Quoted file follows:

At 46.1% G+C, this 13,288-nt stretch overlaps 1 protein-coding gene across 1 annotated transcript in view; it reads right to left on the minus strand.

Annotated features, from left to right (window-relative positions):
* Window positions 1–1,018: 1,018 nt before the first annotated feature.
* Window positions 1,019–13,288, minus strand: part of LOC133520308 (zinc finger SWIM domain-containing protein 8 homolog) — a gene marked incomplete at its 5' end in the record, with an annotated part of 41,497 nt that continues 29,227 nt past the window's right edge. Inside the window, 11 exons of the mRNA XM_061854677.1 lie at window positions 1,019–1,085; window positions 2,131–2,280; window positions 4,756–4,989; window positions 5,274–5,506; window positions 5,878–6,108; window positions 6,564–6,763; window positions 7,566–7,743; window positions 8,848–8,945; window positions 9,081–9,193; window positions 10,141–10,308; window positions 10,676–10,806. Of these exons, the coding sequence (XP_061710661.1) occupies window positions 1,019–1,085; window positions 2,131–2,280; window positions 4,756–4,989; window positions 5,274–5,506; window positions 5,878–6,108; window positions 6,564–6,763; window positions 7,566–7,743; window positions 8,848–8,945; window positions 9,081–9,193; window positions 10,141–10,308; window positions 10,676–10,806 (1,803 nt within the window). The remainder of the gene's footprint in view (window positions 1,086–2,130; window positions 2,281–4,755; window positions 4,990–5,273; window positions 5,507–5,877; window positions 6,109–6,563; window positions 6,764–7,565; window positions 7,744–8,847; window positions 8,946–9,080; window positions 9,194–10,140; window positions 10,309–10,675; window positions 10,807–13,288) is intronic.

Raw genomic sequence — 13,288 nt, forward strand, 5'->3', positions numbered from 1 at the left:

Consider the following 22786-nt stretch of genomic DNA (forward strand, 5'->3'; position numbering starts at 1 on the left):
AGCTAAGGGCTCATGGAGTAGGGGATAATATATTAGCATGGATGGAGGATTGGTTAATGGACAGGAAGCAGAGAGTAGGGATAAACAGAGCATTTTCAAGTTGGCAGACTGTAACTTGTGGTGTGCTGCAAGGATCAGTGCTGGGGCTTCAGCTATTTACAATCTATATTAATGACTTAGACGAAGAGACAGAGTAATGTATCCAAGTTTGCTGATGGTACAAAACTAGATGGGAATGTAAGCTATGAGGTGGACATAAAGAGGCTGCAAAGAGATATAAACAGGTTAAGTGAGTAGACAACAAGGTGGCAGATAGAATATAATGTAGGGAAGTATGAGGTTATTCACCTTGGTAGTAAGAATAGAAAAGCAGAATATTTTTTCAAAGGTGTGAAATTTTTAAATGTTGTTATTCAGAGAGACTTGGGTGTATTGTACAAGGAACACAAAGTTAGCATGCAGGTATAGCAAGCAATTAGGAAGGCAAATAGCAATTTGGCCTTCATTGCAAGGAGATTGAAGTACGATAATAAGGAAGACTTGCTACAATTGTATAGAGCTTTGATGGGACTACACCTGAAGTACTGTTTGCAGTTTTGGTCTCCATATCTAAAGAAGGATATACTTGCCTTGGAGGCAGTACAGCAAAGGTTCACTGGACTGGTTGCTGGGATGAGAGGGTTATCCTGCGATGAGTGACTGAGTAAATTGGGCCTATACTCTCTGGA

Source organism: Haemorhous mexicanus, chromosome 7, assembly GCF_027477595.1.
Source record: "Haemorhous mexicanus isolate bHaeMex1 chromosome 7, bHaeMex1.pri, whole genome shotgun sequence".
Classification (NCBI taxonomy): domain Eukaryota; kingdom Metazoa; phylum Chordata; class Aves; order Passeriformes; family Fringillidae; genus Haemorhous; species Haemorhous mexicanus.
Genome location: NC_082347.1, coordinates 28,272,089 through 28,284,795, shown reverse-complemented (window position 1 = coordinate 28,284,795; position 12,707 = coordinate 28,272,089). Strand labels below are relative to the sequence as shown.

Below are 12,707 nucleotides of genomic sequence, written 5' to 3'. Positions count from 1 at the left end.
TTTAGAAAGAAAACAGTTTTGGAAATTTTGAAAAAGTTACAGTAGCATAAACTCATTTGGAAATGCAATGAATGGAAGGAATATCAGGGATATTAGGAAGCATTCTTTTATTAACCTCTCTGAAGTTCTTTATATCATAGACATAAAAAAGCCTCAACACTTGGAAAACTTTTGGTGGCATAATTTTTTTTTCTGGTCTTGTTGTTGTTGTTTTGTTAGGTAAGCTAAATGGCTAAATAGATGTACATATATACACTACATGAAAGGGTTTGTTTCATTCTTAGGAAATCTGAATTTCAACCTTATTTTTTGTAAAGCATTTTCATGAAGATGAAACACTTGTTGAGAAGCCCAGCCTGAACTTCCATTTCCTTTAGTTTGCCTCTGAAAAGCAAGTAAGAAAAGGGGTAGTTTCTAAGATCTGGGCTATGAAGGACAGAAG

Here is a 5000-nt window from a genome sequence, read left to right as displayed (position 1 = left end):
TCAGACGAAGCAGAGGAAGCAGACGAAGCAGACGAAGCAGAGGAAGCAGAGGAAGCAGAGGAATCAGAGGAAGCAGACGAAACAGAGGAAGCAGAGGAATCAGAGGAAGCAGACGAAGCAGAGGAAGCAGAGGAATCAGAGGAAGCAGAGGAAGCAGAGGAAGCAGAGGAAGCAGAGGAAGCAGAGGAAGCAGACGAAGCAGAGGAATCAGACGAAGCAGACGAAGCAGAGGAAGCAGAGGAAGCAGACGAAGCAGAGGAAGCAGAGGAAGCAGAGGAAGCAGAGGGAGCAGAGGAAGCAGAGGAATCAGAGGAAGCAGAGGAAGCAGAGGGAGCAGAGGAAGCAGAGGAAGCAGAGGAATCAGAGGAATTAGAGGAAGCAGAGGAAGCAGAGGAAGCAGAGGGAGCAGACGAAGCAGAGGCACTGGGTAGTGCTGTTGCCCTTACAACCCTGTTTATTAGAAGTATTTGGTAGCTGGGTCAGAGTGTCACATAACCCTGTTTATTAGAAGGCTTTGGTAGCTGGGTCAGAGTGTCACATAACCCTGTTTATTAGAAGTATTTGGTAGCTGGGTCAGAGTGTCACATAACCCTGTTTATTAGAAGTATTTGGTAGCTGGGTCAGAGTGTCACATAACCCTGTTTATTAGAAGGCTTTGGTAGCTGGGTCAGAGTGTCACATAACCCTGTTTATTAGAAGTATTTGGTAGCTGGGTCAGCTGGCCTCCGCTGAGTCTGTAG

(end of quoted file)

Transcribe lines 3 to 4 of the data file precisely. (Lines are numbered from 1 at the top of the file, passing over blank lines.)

* Window positions 1–1,018: 1,018 nt before the first annotated feature.
* Window positions 1,019–13,288, minus strand: part of LOC133520308 (zinc finger SWIM domain-containing protein 8 homolog) — a gene marked incomplete at its 5' end in the record, with an annotated part of 41,497 nt that continues 29,227 nt past the window's right edge. Inside the window, 11 exons of the mRNA XM_061854677.1 lie at window positions 1,019–1,085; window positions 2,131–2,280; window positions 4,756–4,989; window positions 5,274–5,506; window positions 5,878–6,108; window positions 6,564–6,763; window positions 7,566–7,743; window positions 8,848–8,945; window positions 9,081–9,193; window positions 10,141–10,308; window positions 10,676–10,806. Of these exons, the coding sequence (XP_061710661.1) occupies window positions 1,019–1,085; window positions 2,131–2,280; window positions 4,756–4,989; window positions 5,274–5,506; window positions 5,878–6,108; window positions 6,564–6,763; window positions 7,566–7,743; window positions 8,848–8,945; window positions 9,081–9,193; window positions 10,141–10,308; window positions 10,676–10,806 (1,803 nt within the window). The remainder of the gene's footprint in view (window positions 1,086–2,130; window positions 2,281–4,755; window positions 4,990–5,273; window positions 5,507–5,877; window positions 6,109–6,563; window positions 6,764–7,565; window positions 7,744–8,847; window positions 8,946–9,080; window positions 9,194–10,140; window positions 10,309–10,675; window positions 10,807–13,288) is intronic.